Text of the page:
“They Want to Take Our God!”

Our neighborhood has a Facebook page, and when I saw Republican politics shaping the posts, I could have ignored it. Instead, I shared this comment about signs in my neighbors’ yards I find disturbing.


“One of the things I love about our neighborhood is the presence of our children and youth. We see them playing in the streets, riding bikes, walking to catch the bus. Now they encounter this message: ‘God, Guns & Country.’ Three words strung together as if they make perfect, harmonious sense. I respect freedom of speech, but I keep wondering. What does this teach our youth about the state of our nation? What does it teach them about faith? Powerful words of Jesus come to mind, ‘Blessed are the peacemakers, for they will be called children of God.’”

As expected, I got a flurry of comments. They are familiar but nonetheless chilling.

  • It was Christians that miraculously founded our country, and the Democrats want to cancel that history.
  • What about abortion? The thought of a baby’s neck snapping at nearly nine months makes me sick to my stomach.
  • We have the right to bear arms, especially to defend ourselves against a government that wants to force socialism on us. Leftists will take our guns!
  • The ungodly protests in our country are happening in cities controlled by the Left.

One woman requested a session of private messaging. She asked me to explain what I meant by my post. I told her it would require a longer conversation, but here was the gist:

“There is a brand of American Christianity that believes God favors our nation more than others. It allies itself with gun lobbyists, calls for increased expenditures on military and police, and turns a blind eye to the non-violent message of Jesus. 2,000 years ago, Jesus himself challenged the nationalism and violence of his people. These yard signs teach children that God is partial, and that God protects certain Americans by any means necessary, including violence. I believe in a God of all peoples, all nations, who ultimately desires unity and peace.”

She responded with a host of internet links cited out of context, including a ranting letter-to-the-editor published online in The Intelligencer: Wheeling News Register. I have to hand it to the author. His words are a masterpiece of religious bigotry. At his frothing crescendo, he blames Democrats for divorce, school shootings, riots, rape, unwed mothers, gangs, and the “Sodom and Gomorrah” abomination of same sex marriage.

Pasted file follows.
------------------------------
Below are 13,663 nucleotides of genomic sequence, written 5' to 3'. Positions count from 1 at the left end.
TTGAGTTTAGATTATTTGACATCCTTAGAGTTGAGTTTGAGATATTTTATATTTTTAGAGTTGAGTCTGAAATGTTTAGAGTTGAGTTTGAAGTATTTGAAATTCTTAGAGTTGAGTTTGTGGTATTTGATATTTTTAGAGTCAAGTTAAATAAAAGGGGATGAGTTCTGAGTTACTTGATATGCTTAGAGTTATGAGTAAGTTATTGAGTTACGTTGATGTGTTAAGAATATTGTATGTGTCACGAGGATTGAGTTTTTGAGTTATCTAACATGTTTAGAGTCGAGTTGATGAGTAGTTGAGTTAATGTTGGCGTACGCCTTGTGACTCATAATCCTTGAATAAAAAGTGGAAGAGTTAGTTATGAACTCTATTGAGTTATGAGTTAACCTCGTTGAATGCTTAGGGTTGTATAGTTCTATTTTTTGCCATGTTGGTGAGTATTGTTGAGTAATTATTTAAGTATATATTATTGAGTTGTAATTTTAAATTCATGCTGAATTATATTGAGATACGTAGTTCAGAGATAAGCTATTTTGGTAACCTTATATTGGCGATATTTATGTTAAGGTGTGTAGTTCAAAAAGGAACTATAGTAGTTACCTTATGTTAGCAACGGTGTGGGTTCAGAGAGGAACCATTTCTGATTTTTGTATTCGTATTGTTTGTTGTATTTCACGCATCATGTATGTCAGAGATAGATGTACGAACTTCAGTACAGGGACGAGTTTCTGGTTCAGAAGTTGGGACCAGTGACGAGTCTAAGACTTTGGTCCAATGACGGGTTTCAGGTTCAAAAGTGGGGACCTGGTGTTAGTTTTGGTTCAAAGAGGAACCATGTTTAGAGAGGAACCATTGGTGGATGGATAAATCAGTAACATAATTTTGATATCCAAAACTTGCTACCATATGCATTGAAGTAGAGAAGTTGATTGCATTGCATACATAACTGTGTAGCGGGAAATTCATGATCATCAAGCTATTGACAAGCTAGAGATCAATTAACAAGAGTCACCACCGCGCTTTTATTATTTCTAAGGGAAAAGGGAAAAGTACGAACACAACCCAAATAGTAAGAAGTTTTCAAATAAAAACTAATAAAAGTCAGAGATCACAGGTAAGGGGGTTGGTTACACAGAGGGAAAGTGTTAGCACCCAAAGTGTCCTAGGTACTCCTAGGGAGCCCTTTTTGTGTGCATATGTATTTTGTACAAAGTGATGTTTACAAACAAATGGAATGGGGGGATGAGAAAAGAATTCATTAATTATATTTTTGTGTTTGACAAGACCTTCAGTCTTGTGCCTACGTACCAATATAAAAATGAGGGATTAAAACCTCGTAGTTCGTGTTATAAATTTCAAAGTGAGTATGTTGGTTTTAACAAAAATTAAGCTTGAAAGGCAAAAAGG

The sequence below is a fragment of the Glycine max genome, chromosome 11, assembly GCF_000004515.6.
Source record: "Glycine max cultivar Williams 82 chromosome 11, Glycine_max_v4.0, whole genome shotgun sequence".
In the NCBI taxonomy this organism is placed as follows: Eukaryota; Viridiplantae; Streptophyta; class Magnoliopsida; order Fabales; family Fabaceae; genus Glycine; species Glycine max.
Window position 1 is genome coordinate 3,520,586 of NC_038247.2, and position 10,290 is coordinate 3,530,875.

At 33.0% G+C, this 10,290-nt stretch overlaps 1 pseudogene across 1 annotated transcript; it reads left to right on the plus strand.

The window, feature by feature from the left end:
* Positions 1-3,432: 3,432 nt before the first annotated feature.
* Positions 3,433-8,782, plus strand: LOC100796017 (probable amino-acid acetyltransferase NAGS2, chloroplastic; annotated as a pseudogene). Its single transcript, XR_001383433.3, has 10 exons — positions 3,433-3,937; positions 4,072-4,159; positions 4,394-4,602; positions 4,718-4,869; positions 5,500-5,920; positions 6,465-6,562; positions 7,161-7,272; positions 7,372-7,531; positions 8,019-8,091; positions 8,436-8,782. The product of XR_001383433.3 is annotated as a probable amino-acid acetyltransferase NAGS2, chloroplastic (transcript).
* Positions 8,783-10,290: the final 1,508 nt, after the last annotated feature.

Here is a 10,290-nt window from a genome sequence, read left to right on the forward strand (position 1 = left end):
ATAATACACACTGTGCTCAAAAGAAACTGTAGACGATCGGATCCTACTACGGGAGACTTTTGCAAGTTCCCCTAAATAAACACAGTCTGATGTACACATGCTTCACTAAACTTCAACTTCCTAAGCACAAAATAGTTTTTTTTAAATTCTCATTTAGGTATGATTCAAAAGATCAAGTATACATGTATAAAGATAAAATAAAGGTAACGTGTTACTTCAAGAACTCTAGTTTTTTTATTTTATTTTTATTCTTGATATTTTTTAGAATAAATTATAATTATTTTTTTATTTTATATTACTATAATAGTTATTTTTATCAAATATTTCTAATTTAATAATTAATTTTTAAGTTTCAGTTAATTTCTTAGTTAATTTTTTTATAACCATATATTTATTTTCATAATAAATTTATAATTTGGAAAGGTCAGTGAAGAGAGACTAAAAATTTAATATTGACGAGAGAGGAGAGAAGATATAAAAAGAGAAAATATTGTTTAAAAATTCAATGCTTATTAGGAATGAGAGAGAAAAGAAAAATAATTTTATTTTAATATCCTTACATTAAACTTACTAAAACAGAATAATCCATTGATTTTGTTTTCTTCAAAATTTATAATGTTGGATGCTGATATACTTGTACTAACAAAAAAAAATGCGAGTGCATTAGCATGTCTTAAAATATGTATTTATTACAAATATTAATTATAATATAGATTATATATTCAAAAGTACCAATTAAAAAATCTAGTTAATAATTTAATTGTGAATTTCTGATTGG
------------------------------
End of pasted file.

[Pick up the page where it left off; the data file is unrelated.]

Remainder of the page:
The woman summed up her position by saying: “The Left is trying to take our God!”

Her abject fear struck me, and I think I understand some of the psychology behind it.

In his Stages of Faith, James Fowler called Stage Three a “Synthetic-Conventional Faith.” It is often enculturated into children and becomes part of their tribal identity. When its rightness is challenged, people lash out in anger and fear rather than work through doubts and ambivalence to courageously examine larger questions. They hunker down and become “defenders of the faith,” as if God needs champions to protect God’s chastity.

Where does this fear come from? Fowler put it this way:

When we are grasped by the vision of a center of value and power more luminous, more inclusive and more true than that to which we are devoted, we initially experience the new as the enemy or the slayer – that which destroys our “god.”

I believe that for a moment, many “true believers” get a scary, vertiginous view of something grander, something that tugs at the threads of their conviction. Rather than moving forward, they patently reject this new knowledge and retreat to militant orthodoxy.

If this woman and I had a longer conversation, I would say, “No, we are not trying to take your God. The sanctity of each person’s faith and conscience is sacred. But if you mean that we are lifting up a vision more powerful, more luminous, more inclusive than your tribal deity, I can tell you this:

We will not stop!”

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